I haven’t told you Hyacinth’s story.
Once upon a time, in the town of Ashton, North Carolina, there was a sweet old woman named Mrs. Randolph. She had gray hair pulled back into a tidy bun, and she went to the Methodist church every Sunday. Her husband had died about ten years before, and every Sunday, after church, she would go to his grave and leave flowers or autumn leaves, whatever was growing that season. She knitted hats for the children of her poorer neighbors, and brought cakes and pies to church functions.
On weekdays, she was a mad scientist.
Her husband had been a lawyer, and while he was alive, she had been an ordinary wife, taking care of the house and helping, in whatever way she could, to run his law office. After he died of a heart attack at a relatively young age (for which we should not blame her cakes and pies, for he was hopelessly addicted to tobacco), she began to wonder what she should do with herself. And then she remembered what had most interested her as a girl: science, but specifically botany.
Mrs. Randolph sold the large house she had shared with her husband and purchased a much smaller one at the edge of town. Although it was smaller, her new house had a large garden. And that was where she started to grow plants. All sorts of plants, common garden plants, rare plants that she collected from the fields and forests, from beside streams. But all of her plants had something in common: medicinal properties. Of course, the medicine is the dose, and some of the plants she grew were quite poisonous.
So, if you were living in the 1870s or so, and you happened to pass through Ashton, North Carolina, you might see a sweet old woman working in her garden, with a straw hat on her head and a wool shawl around her shoulders. It would be Mrs. Randolph gathering nightshade and henbane.
As her knowledge increased and her experiments became more ambitious, she converted most of the kitchen into a laboratory. Plants hung, drying, from the rafters. On a long marble table, she would grind up her dried plants and turn them into powders. Many of those she shipped to places where such things were in demand, earning herself a small income. (For instance, in the 1870s and 80s Miss Lavender’s School had a standing order for a number of substances useful for chemistry classes.) When the postmaster asked her, smiling, what she was sending to Boston and New York and even faraway places like San Francisco, she would smile back and tell him that she was sending cookies and her famous pound cake to relatives.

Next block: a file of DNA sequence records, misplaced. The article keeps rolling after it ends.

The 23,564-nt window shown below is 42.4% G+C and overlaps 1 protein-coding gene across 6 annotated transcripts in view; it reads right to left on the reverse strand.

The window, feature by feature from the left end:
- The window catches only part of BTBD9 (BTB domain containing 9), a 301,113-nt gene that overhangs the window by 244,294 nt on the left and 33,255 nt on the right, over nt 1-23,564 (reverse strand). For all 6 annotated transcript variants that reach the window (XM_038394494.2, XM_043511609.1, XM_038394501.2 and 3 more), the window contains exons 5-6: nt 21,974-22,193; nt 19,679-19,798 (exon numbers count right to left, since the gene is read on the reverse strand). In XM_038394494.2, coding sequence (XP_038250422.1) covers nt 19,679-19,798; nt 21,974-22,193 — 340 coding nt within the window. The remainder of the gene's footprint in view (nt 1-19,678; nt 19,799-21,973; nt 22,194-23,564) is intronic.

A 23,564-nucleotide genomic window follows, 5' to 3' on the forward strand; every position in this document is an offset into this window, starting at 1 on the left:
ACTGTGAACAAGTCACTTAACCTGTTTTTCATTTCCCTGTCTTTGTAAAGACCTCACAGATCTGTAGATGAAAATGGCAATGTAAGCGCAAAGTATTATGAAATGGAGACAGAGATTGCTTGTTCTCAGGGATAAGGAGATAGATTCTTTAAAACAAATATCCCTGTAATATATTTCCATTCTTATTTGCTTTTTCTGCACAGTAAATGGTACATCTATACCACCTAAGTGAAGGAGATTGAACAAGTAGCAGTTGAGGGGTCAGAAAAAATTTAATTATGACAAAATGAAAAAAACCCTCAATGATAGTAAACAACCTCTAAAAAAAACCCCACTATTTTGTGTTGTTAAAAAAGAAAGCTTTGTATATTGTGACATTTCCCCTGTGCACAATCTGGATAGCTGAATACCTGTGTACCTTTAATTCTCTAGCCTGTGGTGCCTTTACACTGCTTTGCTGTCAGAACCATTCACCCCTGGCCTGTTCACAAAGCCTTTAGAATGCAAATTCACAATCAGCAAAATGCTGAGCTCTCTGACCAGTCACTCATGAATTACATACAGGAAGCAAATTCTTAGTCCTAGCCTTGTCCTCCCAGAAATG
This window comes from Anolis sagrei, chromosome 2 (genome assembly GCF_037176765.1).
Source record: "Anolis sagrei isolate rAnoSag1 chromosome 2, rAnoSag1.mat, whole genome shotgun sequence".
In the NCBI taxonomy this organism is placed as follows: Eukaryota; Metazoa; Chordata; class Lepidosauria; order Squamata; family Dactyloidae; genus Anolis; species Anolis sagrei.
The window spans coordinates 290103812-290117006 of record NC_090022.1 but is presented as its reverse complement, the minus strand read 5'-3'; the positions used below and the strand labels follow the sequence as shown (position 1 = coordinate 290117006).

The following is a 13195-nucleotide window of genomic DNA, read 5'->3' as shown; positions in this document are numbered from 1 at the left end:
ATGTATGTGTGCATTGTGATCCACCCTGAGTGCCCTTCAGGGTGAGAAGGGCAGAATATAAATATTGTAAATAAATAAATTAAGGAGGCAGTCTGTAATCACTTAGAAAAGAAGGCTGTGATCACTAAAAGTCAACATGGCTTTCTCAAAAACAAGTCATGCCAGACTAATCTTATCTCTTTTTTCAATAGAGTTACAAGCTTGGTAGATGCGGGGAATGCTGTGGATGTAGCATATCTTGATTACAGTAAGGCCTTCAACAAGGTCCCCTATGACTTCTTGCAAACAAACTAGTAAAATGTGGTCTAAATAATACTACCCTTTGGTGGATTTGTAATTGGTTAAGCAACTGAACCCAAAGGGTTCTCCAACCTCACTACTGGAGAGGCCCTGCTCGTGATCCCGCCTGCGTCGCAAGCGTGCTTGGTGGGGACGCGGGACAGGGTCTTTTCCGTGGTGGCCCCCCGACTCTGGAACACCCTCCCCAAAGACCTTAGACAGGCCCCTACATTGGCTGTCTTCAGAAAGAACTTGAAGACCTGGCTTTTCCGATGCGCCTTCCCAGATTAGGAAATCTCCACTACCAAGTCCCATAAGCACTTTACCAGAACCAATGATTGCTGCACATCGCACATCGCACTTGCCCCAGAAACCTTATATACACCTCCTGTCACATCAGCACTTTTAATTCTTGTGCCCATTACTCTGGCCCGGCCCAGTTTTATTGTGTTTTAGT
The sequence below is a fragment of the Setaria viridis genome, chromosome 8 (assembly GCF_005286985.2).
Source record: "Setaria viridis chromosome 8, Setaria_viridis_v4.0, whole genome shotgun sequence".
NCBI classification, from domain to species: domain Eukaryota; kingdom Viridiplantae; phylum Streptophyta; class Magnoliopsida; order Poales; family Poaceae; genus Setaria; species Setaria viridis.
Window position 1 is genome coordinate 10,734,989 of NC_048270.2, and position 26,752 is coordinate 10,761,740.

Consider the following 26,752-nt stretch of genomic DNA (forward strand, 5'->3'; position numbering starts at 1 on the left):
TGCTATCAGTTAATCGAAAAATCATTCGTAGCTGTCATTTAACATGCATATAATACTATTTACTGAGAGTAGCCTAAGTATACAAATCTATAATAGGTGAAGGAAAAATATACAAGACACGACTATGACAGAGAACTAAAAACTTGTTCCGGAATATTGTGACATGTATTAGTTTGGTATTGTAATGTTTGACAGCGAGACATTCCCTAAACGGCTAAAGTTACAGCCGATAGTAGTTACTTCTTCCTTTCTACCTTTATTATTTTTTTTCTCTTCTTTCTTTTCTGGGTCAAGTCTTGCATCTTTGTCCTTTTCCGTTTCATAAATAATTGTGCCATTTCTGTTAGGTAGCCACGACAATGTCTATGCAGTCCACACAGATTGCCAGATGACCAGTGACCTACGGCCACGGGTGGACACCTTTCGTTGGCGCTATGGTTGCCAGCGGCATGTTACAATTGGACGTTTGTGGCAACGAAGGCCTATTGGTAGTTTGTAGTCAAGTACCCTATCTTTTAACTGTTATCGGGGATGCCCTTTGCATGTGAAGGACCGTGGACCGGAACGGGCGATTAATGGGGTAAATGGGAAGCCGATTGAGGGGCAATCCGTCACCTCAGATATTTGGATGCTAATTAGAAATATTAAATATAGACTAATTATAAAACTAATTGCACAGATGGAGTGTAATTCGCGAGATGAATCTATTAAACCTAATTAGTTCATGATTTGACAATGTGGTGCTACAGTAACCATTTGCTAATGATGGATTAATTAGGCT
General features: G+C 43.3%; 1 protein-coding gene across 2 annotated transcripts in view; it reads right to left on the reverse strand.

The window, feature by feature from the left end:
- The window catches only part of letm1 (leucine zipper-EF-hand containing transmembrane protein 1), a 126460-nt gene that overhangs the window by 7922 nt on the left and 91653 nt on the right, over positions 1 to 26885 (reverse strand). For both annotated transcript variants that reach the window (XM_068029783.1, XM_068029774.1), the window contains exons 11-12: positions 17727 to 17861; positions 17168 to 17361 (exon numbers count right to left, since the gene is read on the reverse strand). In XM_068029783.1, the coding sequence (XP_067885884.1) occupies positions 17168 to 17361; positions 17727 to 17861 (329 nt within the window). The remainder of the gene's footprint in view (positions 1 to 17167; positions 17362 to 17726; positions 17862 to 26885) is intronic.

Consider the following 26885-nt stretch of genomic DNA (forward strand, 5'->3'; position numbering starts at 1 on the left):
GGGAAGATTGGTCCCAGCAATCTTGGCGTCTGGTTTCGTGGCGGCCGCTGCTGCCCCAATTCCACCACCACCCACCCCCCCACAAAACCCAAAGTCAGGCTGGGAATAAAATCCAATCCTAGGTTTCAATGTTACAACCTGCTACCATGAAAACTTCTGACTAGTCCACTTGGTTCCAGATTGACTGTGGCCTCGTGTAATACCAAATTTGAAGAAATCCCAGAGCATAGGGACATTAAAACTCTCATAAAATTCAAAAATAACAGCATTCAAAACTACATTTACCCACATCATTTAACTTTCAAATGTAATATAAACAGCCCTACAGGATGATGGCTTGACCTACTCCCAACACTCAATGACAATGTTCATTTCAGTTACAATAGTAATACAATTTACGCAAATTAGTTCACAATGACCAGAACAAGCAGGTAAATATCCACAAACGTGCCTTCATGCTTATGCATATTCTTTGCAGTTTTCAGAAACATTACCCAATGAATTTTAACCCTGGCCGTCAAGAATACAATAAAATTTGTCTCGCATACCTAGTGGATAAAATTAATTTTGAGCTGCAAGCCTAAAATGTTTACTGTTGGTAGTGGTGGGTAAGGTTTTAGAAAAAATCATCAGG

(It is suspected that she supplied the pharmacy from which an English gentleman, a Dr. Jekyll, purchased certain chemical powders in the late 1870s, but I have been unable to confirm that possibility. The pharmacy ceased ordering from her for a period of several months, thinking that it could obtain its powders more cheaply from a supplier in Prague, but began ordering from her again when it was found that the powders from Prague were merely barley sugar.)
She was very good at what she did, and she offered refunds if her products were not completely satisfactory, which was unusual in those days. So she was very busy. That’s why she finally decided that she needed an assistant. It never occurred to her to ask one of the young women in Ashton to help with her chemical experiments. No, it would never do for anyone to know that the respectable Mrs. Randolph was practicing mad science. So, in what is perhaps her greatest scientific feat, she created an assistant: Hyacinth.
How strange it must have been, to wake up on Mrs. Randolph’s marble table. There you were, growing peacefully in the soil, a pleasantly scented but otherwise unremarkable Hyacinthus Albus, and then there you were, a girl. Hyacinth still smells very nice, without any perfume. I’ve told her that if I could bottle her, I wouldn’t need to check my bank account before I buy a new winter coat. I could buy as many winter coats as I wanted!
She was a very good assistant, and Mrs. Randolph soon came to treat her, and think of her, as a daughter. But human beings die, and for all her mad science (which did keep her both living and looking remarkably young long past the century mark), Mrs. Randolph eventually succumbed to old age, as all of us do in the Shadowlands. Unless we are magical creatures, like Hyacinth. After Mrs. Randolph’s death, Hyacinth wrote to Mrs. Moth, informing her of what had happened. The next day, Miss Gray stepped through the front door (although, a minute ago, she had not been on the other side). She said, “Hyacinth, I’m so sorry for your loss. Mrs. Moth would like to offer you a position as her assistant.” And that’s what Hyacinth became. That’s what she was when I met her, at Miss Lavender’s School, although she also taught chemistry classes.
It’s been a while since I graduated, but she still looks the same: slender, as though she were seventeen or eighteen, with short, curling blond hair, skin of an almost translucent pallor, and green eyes. If you look closely, you’ll notice that her veins, beneath the skin, are also green.
And she’s really very nice. She’s the one who always helped us when we couldn’t figure out our schedules, or when we had boy problems, or when we really desperately needed to get off campus to save the world or something. (Can you imagine talking to Miss Gray about boy problems? As if.)
I’m loving these!
Yay! Thanks, Tim! If people like them, I’ll go on with the story . . .